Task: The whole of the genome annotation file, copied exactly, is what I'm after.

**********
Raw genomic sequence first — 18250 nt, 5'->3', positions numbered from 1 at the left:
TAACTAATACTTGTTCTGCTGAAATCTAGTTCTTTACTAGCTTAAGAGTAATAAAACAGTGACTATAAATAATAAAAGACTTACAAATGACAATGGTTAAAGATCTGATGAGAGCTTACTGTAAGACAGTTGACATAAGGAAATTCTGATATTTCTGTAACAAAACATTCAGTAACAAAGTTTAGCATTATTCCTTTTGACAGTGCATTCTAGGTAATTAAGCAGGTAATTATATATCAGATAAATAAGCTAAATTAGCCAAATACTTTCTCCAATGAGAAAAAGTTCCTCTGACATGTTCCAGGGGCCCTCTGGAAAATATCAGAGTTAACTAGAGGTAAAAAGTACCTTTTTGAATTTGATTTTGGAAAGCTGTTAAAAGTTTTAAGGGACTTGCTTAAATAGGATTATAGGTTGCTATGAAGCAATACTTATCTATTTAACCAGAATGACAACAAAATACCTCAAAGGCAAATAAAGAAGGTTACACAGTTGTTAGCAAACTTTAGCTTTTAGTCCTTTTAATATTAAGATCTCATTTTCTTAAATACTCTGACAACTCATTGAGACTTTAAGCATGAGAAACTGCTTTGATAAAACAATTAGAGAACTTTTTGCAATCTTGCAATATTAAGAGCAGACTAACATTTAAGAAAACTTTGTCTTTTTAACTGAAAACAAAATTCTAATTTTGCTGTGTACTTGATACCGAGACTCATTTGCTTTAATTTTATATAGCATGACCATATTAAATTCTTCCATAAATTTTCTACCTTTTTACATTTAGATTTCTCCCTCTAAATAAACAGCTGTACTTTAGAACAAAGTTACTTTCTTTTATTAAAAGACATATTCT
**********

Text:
Raw genomic sequence first — 18250 nt, 5'->3', positions numbered from 1 at the left:
TAACTAATACTTGTTCTGCTGAAATCTAGTTCTTTACTAGCTTAAGAGTAATAAAACAGTGACTATAAATAATAAAAGACTTACAAATGACAATGGTTAAAGATCTGATGAGAGCTTACTGTAAGACAGTTGACATAAGGAAATTCTGATATTTCTGTAACAAAACATTCAGTAACAAAGTTTAGCATTATTCCTTTTGACAGTGCATTCTAGGTAATTAAGCAGGTAATTATATATCAGATAAATAAGCTAAATTAGCCAAATACTTTCTCCAATGAGAAAAAGTTCCTCTGACATGTTCCAGGGGCCCTCTGGAAAATATCAGAGTTAACTAGAGGTAAAAAGTACCTTTTTGAATTTGATTTTGGAAAGCTGTTAAAAGTTTTAAGGGACTTGCTTAAATAGGATTATAGGTTGCTATGAAGCAATACTTATCTATTTAACCAGAATGACAACAAAATACCTCAAAGGCAAATAAAGAAGGTTACACAGTTGTTAGCAAACTTTAGCTTTTAGTCCTTTTAATATTAAGATCTCATTTTCTTAAATACTCTGACAACTCATTGAGACTTTAAGCATGAGAAACTGCTTTGATAAAACAATTAGAGAACTTTTTGCAATCTTGCAATATTAAGAGCAGACTAACATTTAAGAAAACTTTGTCTTTTTAACTGAAAACAAAATTCTAATTTTGCTGTGTACTTGATACCGAGACTCATTTGCTTTAATTTTATATAGCATGACCATATTAAATTCTTCCATAAATTTTCTACCTTTTTACATTTAGATTTCTCCCTCTAAATAAACAGCTGTACTTTAGAACAAAGTTACTTTCTTTTATTAAAAGACATATTCT